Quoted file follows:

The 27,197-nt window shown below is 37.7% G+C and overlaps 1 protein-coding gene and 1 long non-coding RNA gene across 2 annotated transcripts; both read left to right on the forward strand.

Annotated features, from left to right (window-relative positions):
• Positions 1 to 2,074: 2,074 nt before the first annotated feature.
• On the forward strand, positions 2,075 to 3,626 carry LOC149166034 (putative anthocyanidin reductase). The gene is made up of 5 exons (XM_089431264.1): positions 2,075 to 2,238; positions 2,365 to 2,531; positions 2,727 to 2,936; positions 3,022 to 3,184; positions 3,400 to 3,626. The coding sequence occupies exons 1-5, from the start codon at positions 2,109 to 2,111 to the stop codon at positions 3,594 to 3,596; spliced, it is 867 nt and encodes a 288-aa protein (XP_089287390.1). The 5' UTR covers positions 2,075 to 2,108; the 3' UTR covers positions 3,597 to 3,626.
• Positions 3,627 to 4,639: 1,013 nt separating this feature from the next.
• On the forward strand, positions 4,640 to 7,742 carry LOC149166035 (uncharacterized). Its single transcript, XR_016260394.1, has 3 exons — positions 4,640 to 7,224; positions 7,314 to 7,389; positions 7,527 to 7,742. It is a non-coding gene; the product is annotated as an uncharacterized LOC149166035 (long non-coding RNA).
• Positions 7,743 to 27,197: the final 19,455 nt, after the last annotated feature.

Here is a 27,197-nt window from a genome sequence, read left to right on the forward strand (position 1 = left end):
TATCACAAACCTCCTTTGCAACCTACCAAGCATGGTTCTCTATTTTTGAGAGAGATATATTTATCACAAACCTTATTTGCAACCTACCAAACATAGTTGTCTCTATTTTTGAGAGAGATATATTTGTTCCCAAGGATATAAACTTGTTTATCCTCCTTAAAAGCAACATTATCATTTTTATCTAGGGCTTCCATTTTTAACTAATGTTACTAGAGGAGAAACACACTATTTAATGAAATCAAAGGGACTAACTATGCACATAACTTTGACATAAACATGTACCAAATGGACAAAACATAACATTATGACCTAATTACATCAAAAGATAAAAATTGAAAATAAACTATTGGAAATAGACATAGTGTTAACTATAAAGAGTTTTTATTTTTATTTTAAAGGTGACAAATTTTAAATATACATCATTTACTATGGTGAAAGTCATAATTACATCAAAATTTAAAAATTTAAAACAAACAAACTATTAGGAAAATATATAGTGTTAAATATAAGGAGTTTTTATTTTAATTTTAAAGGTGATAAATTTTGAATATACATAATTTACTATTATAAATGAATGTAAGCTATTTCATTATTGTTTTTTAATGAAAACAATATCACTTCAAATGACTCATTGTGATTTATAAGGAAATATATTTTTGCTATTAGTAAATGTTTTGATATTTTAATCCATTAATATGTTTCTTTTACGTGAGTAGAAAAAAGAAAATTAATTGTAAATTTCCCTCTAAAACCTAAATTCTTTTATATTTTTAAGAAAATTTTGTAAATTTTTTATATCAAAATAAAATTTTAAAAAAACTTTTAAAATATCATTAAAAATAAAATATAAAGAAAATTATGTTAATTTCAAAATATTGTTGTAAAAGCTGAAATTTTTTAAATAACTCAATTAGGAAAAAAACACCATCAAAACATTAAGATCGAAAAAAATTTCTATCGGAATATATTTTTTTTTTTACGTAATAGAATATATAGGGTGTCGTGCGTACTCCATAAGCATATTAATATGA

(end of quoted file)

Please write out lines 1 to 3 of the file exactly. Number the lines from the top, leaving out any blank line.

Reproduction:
The 27,197-nt window shown below is 37.7% G+C and overlaps 1 protein-coding gene and 1 long non-coding RNA gene across 2 annotated transcripts; both read left to right on the forward strand.

Annotated features, from left to right (window-relative positions):
• Positions 1 to 2,074: 2,074 nt before the first annotated feature.